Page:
Hope in the Lord — Grateful, Generous and Joyful this Thanksgiving

Archbishop Joseph E. Kurtz

For the second year in a row, I will miss spending my Thanksgiving weekend with the monks of Gethsemani. Last year my cancer treatment kept me away, and this year the COVID-19 lockdown prevents my being with them. In the past, it has been a life-giving routine for me to travel there after the Thursday morning Thanksgiving Mass at the Cathedral and stay until Saturday night. The routine always included a chance for me to be in dialogue with the monks on Friday evening for about 45 minutes.

I was pleased that Abbot Elias recently asked me to visit the monastery safely for the annual dialogue, assuring me that we would use the main chapel and honor physical distancing. I did so on Sunday afternoon, November 1, after the dedication of the Daniel Rudd marker at Saint Joseph cemetery in Bardstown.

Among the conversations was preparing for Thanksgiving and the reality that COVID-19 really calls us to physical distancing but not social distancing. We are social beings who will shrivel up if we do not keep connection with others. Ironically, the contemplative monks of Gethsemani know exactly what it means to be creative in simultaneously maintaining social connectedness and physical distance amidst their silent lifestyle.

What is called for this year is great creativity as we seek to be grateful on this Thanksgiving Day. Many of us will depart from time-honored traditions because of COVID-19, but what we cannot sacrifice is the movement of our heart that is captured each Thanksgiving. It is that clear movement, stirring up attitudes and litanies of gratitude, which always seem to lead to generosity and burst forth into joy. Thanksgiving comes just at the right time, just as we are ready to break open a new church year with the season of Advent, a season of hope and joy.

Two ways that I have traditionally sought to exercise acts of gratitude and generosity have been addressing Christmas cards and planning my Advent budget. Although we call them Christmas cards, the actual action for me in signing the cards is an Advent exercise. Quite often, this is my only contact with friends, family and loved ones for an entire year, and so I try to make that exercise a reflective one.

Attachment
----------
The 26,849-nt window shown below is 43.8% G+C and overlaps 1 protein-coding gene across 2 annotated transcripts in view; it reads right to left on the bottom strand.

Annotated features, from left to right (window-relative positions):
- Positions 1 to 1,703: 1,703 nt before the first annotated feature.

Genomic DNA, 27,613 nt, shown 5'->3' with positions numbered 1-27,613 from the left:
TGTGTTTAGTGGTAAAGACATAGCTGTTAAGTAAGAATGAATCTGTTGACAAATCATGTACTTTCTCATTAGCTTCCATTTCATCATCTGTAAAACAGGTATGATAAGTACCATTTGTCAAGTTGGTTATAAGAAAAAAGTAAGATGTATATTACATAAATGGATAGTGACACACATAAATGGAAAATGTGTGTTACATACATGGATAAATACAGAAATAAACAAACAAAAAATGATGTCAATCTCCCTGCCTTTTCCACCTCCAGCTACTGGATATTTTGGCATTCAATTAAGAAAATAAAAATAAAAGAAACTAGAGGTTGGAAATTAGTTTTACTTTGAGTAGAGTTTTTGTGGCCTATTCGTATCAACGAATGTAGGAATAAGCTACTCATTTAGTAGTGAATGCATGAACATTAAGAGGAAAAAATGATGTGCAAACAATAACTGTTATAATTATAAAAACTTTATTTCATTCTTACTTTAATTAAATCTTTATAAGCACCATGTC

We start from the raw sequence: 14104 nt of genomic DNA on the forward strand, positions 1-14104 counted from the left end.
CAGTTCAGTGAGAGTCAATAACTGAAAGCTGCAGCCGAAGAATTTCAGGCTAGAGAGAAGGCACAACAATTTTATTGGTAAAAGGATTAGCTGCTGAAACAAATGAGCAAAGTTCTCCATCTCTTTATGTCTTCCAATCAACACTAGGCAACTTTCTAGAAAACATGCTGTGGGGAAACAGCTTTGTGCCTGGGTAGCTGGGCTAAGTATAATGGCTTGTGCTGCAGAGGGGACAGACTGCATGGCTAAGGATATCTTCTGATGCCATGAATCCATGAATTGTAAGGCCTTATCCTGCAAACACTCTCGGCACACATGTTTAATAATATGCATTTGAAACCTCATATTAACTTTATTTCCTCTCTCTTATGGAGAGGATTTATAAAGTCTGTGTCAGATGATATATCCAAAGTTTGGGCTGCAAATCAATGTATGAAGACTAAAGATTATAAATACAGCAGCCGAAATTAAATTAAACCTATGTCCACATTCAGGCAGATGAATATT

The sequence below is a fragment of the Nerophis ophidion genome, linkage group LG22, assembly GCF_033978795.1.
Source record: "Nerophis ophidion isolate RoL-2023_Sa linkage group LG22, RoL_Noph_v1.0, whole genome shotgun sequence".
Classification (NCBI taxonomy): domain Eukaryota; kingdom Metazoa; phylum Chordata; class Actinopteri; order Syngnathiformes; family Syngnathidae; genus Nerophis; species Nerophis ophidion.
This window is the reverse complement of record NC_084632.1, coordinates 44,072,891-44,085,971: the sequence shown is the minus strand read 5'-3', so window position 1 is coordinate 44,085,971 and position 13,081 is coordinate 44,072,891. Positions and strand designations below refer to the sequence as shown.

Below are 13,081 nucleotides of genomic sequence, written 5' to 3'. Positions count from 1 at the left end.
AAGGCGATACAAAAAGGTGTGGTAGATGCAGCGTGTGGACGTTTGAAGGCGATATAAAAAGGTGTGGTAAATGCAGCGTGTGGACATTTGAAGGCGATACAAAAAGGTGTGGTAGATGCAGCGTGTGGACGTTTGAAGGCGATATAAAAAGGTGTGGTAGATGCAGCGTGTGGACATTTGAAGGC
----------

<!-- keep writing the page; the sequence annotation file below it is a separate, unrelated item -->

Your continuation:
It is also a time for generosity. My “end of the year” Advent budget is simply determining the amount that I can give away and then entering into the adventure of identifying great needs. There is something about gratitude that leads to generosity and that opens our world to joy. While there are many movements of grace in our life, surely this is one of the greatest.

This October we conducted a survey of all 110 parishes to determine the effects of COVID-19 on ministry and resources. I was so impressed by the creative ways in which ministries continued at the parish and archdiocesan levels, and I was equally impressed by the ways in which free will offerings continue to provide support for these necessary ministries. With 81 parishes reporting, nearly half of our parishes are experiencing at least 90 % of the support, and four-fifths are experiencing at least 75% of normal contributions. Parishes also are seeing a good number of participants through in-person, physically distanced Masses and live streaming of Masses. While we yearn to return to being with each other — since we are social beings, the living Body of Christ — I must praise the resilience of so many amid the crisis.

When we give a gift to others, of course, we hope to have a positive effect on the lives of people being served. This is one of the attractive means of the Catholic Services Appeal each year in which faithful from throughout the Archdiocese freely participate in providing services, through Catholic Charities or other ministries, for people whom they may never meet.

However, we also know that the act of giving enriches our own lives and makes our hearts grow wide. I forget who said this: you actually can take your money with you when you die, but you have to give it away so that another will carry it to heaven for you. Jesus told the rich young man and each of us to sell our possessions and give to the poor and “… you will have treasure in heaven.” (Matthew 19:21)

May you have a great Thanksgiving! Whatever adaptations you make to stay safe, please remember that physical distance is not the same as social distance. May your conjuring up a litany of gratitude to God open your heart to generously remembering others and allow the gift of joy to burst forth into your life.

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